Thank you for continuing to remind us that China is a communist country. With an economic performance so much better than our own, it's so easy to forget that they're suffering under the burden of a backwards social, political, and economic ideology. Or, does this data suggest that economics has no "loyalty" to political ideology?

-- Jack Krupansky

Posted by: Jack Krupansky at June 1, 2005 12:23 PM

Mexico in particular is a pathetic country. It grew slower than the US and vastly slower than China or India, even though :

1) It does not have hostile, warlike neighbors (like India does)

2) It does not have communism (like China does) or centuries of cultural baggage (like both India and China).

3) It has the ability to export its entire unskilled underclass of 15 million out of the country and into the US, who in turn later send back $50 billion/year (no other country has this special privelege).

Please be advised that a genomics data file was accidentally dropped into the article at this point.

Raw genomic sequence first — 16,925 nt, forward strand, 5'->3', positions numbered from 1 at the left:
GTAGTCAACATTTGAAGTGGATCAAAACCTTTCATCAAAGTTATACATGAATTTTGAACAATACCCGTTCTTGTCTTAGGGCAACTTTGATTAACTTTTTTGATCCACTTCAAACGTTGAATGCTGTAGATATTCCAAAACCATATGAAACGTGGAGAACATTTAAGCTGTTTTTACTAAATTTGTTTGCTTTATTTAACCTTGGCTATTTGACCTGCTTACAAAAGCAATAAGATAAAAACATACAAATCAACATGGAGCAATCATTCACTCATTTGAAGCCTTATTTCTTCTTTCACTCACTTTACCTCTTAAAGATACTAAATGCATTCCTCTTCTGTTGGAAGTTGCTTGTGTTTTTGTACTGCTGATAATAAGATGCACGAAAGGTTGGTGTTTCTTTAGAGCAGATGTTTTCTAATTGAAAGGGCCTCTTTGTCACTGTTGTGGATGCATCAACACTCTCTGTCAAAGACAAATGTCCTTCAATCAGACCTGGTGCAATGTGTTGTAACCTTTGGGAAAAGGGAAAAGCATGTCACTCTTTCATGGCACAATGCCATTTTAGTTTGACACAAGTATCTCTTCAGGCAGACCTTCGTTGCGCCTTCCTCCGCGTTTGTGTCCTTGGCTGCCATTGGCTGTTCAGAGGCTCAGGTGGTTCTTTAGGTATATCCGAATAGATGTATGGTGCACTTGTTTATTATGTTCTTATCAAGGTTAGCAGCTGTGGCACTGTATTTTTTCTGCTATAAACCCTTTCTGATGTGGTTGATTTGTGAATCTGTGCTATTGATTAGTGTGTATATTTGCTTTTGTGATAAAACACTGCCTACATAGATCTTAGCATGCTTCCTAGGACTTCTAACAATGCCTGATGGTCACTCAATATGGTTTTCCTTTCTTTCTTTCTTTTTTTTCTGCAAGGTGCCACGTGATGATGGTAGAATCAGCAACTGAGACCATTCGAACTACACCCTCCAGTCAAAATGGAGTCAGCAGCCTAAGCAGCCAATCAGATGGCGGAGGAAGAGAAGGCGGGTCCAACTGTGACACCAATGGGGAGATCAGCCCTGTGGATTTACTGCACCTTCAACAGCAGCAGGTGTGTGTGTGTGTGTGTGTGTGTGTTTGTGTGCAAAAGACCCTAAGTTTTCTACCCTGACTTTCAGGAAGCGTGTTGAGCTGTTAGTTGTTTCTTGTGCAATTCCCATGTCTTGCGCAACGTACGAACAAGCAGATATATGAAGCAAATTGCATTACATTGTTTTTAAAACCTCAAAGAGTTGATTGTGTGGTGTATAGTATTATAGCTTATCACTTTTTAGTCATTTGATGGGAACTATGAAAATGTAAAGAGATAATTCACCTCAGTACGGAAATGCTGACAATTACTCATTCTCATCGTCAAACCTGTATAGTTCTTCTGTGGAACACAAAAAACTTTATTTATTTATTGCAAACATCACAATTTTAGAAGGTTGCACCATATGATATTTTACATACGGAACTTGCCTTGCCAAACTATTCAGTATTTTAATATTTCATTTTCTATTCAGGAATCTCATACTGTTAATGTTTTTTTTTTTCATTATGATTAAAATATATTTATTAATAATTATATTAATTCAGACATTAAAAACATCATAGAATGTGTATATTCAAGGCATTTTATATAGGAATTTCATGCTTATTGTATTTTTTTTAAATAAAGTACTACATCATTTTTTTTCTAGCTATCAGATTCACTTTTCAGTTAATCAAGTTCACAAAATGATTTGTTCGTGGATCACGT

4) It has been doing trade with the US and Europe for MUCH longer than India and China have.

5) It has tremendous natural resources.

Given all these advantages, it's failure to be more than 1.8% of the world economy (with a population similar to that of Japan) is nothing short of pathetic.

Posted by: Kartik at June 1, 2005 12:28 PM

in reference to "economics has no loyalty to any certain political ideology",so are you pro-immigration and pro-communism?

Posted by: able to identify a commun at June 4, 2005 07:26 PM

Yes, I'm pro-immigration. No, I'm not pro-communist. In fact, I think China's (communist) government is going to have trouble dealing with the country's next big (capitalist) crisis.

Posted by: Michael Mandel at June 5, 2005 10:01 PM

Given all these advantages, it's failure to be more than 1.8% of the world economy (with a population similar to that of Japan) is nothing short of pathetic.

Posted by: Marry at January 2, 2006 04:17 AM

the rapidality economics start from scrach is easier. however. the difficulity may be occured due to the

structure and ownership shift from fully state control to the semi- prviate dominated. the wave of purchasing of private automobil and private housing will be the key events in the folowing decade. the income gap between rich and pool will widening . the FDI and venture capital funded firms will change the feature of the chinese economics for sure. the living style and culture may also will upgrade to new phases.